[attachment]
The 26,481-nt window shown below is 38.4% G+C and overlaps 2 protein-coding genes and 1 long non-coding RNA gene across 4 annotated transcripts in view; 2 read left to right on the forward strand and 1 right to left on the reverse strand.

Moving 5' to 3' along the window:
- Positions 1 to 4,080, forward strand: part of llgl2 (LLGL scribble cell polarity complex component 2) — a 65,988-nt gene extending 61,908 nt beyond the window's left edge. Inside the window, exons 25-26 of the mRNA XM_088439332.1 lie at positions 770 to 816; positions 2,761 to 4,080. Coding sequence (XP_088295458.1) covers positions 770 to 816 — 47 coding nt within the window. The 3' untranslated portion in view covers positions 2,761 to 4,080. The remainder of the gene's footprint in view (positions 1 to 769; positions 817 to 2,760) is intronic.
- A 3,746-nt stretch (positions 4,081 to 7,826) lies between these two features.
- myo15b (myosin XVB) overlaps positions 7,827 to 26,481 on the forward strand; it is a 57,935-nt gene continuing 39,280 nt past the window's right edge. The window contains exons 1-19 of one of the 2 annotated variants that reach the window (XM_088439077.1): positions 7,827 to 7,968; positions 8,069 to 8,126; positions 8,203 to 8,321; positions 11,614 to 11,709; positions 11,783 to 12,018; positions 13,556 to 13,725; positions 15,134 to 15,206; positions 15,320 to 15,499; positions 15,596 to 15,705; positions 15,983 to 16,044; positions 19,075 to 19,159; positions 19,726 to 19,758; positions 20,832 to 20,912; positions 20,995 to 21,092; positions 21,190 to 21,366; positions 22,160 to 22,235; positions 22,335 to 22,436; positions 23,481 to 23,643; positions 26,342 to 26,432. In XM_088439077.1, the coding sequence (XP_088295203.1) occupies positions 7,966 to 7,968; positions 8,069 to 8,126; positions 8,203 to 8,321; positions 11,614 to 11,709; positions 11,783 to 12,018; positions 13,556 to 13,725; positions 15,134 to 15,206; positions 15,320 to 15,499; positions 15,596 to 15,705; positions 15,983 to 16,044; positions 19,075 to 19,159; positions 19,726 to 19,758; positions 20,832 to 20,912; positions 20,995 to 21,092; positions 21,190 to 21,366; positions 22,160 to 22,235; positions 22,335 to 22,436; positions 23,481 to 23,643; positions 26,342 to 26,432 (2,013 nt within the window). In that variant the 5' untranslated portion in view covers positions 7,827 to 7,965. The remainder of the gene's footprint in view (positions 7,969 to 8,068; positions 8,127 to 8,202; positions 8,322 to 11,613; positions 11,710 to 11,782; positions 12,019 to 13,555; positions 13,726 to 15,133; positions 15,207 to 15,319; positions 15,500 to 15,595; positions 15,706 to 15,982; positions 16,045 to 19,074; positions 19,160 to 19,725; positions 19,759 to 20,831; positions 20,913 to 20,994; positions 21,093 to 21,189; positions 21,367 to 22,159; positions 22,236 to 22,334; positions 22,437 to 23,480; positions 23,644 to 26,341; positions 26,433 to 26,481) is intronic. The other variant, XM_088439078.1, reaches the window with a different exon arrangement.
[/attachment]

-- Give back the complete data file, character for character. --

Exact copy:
The 26,481-nt window shown below is 38.4% G+C and overlaps 2 protein-coding genes and 1 long non-coding RNA gene across 4 annotated transcripts in view; 2 read left to right on the forward strand and 1 right to left on the reverse strand.

Moving 5' to 3' along the window:
- Positions 1 to 4,080, forward strand: part of llgl2 (LLGL scribble cell polarity complex component 2) — a 65,988-nt gene extending 61,908 nt beyond the window's left edge. Inside the window, exons 25-26 of the mRNA XM_088439332.1 lie at positions 770 to 816; positions 2,761 to 4,080. Coding sequence (XP_088295458.1) covers positions 770 to 816 — 47 coding nt within the window. The 3' untranslated portion in view covers positions 2,761 to 4,080. The remainder of the gene's footprint in view (positions 1 to 769; positions 817 to 2,760) is intronic.
- A 3,746-nt stretch (positions 4,081 to 7,826) lies between these two features.
- myo15b (myosin XVB) overlaps positions 7,827 to 26,481 on the forward strand; it is a 57,935-nt gene continuing 39,280 nt past the window's right edge. The window contains exons 1-19 of one of the 2 annotated variants that reach the window (XM_088439077.1): positions 7,827 to 7,968; positions 8,069 to 8,126; positions 8,203 to 8,321; positions 11,614 to 11,709; positions 11,783 to 12,018; positions 13,556 to 13,725; positions 15,134 to 15,206; positions 15,320 to 15,499; positions 15,596 to 15,705; positions 15,983 to 16,044; positions 19,075 to 19,159; positions 19,726 to 19,758; positions 20,832 to 20,912; positions 20,995 to 21,092; positions 21,190 to 21,366; positions 22,160 to 22,235; positions 22,335 to 22,436; positions 23,481 to 23,643; positions 26,342 to 26,432. In XM_088439077.1, the coding sequence (XP_088295203.1) occupies positions 7,966 to 7,968; positions 8,069 to 8,126; positions 8,203 to 8,321; positions 11,614 to 11,709; positions 11,783 to 12,018; positions 13,556 to 13,725; positions 15,134 to 15,206; positions 15,320 to 15,499; positions 15,596 to 15,705; positions 15,983 to 16,044; positions 19,075 to 19,159; positions 19,726 to 19,758; positions 20,832 to 20,912; positions 20,995 to 21,092; positions 21,190 to 21,366; positions 22,160 to 22,235; positions 22,335 to 22,436; positions 23,481 to 23,643; positions 26,342 to 26,432 (2,013 nt within the window). In that variant the 5' untranslated portion in view covers positions 7,827 to 7,965. The remainder of the gene's footprint in view (positions 7,969 to 8,068; positions 8,127 to 8,202; positions 8,322 to 11,613; positions 11,710 to 11,782; positions 12,019 to 13,555; positions 13,726 to 15,133; positions 15,207 to 15,319; positions 15,500 to 15,595; positions 15,706 to 15,982; positions 16,045 to 19,074; positions 19,160 to 19,725; positions 19,759 to 20,831; positions 20,913 to 20,994; positions 21,093 to 21,189; positions 21,367 to 22,159; positions 22,236 to 22,334; positions 22,437 to 23,480; positions 23,644 to 26,341; positions 26,433 to 26,481) is intronic. The other variant, XM_088439078.1, reaches the window with a different exon arrangement.